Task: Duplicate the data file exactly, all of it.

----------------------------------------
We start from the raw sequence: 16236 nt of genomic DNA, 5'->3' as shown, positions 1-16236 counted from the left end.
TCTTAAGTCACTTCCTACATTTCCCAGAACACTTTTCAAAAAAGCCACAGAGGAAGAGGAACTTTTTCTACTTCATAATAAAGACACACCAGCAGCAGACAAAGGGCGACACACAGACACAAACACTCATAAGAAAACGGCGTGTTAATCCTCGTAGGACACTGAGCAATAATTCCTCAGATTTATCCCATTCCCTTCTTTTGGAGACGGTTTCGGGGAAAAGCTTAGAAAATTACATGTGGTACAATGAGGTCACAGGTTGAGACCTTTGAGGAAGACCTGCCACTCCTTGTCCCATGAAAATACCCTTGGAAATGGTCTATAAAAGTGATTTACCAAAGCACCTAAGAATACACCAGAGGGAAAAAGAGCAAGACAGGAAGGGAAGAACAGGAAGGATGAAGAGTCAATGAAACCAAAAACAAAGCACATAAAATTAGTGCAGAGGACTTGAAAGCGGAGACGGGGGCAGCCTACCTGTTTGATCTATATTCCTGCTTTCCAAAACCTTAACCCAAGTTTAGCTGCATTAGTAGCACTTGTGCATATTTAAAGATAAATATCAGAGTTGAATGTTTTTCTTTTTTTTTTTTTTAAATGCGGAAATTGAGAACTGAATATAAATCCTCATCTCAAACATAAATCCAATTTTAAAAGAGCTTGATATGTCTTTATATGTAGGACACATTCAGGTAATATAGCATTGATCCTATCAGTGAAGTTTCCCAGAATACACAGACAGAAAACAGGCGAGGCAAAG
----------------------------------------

We start from the raw sequence: 16236 nt of genomic DNA, 5'->3' as shown, positions 1-16236 counted from the left end.
TCTTAAGTCACTTCCTACATTTCCCAGAACACTTTTCAAAAAAGCCACAGAGGAAGAGGAACTTTTTCTACTTCATAATAAAGACACACCAGCAGCAGACAAAGGGCGACACACAGACACAAACACTCATAAGAAAACGGCGTGTTAATCCTCGTAGGACACTGAGCAATAATTCCTCAGATTTATCCCATTCCCTTCTTTTGGAGACGGTTTCGGGGAAAAGCTTAGAAAATTACATGTGGTACAATGAGGTCACAGGTTGAGACCTTTGAGGAAGACCTGCCACTCCTTGTCCCATGAAAATACCCTTGGAAATGGTCTATAAAAGTGATTTACCAAAGCACCTAAGAATACACCAGAGGGAAAAAGAGCAAGACAGGAAGGGAAGAACAGGAAGGATGAAGAGTCAATGAAACCAAAAACAAAGCACATAAAATTAGTGCAGAGGACTTGAAAGCGGAGACGGGGGCAGCCTACCTGTTTGATCTATATTCCTGCTTTCCAAAACCTTAACCCAAGTTTAGCTGCATTAGTAGCACTTGTGCATATTTAAAGATAAATATCAGAGTTGAATGTTTTTCTTTTTTTTTTTTTTAAATGCGGAAATTGAGAACTGAATATAAATCCTCATCTCAAACATAAATCCAATTTTAAAAGAGCTTGATATGTCTTTATATGTAGGACACATTCAGGTAATATAGCATTGATCCTATCAGTGAAGTTTCCCAGAATACACAGACAGAAAACAGGCGAGGCAAAG